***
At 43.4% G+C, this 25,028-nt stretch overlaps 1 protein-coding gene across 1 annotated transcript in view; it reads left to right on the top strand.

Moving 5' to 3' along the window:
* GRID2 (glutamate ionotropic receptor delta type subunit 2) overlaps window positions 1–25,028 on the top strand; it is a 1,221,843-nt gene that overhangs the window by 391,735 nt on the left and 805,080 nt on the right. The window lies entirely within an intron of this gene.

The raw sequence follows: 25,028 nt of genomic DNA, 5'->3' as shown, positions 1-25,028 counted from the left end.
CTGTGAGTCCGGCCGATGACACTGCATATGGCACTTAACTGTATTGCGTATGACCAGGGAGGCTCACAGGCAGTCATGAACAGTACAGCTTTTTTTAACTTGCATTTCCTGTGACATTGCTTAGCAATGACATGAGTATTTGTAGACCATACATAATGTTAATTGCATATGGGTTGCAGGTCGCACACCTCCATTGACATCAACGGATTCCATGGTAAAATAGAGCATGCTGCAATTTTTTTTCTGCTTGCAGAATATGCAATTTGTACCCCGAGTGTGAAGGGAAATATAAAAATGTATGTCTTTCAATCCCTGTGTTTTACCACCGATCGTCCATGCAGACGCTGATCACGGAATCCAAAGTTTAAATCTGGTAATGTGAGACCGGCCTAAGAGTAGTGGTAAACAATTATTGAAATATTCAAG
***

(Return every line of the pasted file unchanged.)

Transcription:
At 43.4% G+C, this 25,028-nt stretch overlaps 1 protein-coding gene across 1 annotated transcript in view; it reads left to right on the top strand.

Moving 5' to 3' along the window:
* GRID2 (glutamate ionotropic receptor delta type subunit 2) overlaps window positions 1–25,028 on the top strand; it is a 1,221,843-nt gene that overhangs the window by 391,735 nt on the left and 805,080 nt on the right. The window lies entirely within an intron of this gene.

The raw sequence follows: 25,028 nt of genomic DNA, 5'->3' as shown, positions 1-25,028 counted from the left end.
CTGTGAGTCCGGCCGATGACACTGCATATGGCACTTAACTGTATTGCGTATGACCAGGGAGGCTCACAGGCAGTCATGAACAGTACAGCTTTTTTTAACTTGCATTTCCTGTGACATTGCTTAGCAATGACATGAGTATTTGTAGACCATACATAATGTTAATTGCATATGGGTTGCAGGTCGCACACCTCCATTGACATCAACGGATTCCATGGTAAAATAGAGCATGCTGCAATTTTTTTTCTGCTTGCAGAATATGCAATTTGTACCCCGAGTGTGAAGGGAAATATAAAAATGTATGTCTTTCAATCCCTGTGTTTTACCACCGATCGTCCATGCAGACGCTGATCACGGAATCCAAAGTTTAAATCTGGTAATGTGAGACCGGCCTAAGAGTAGTGGTAAACAATTATTGAAATATTCAAG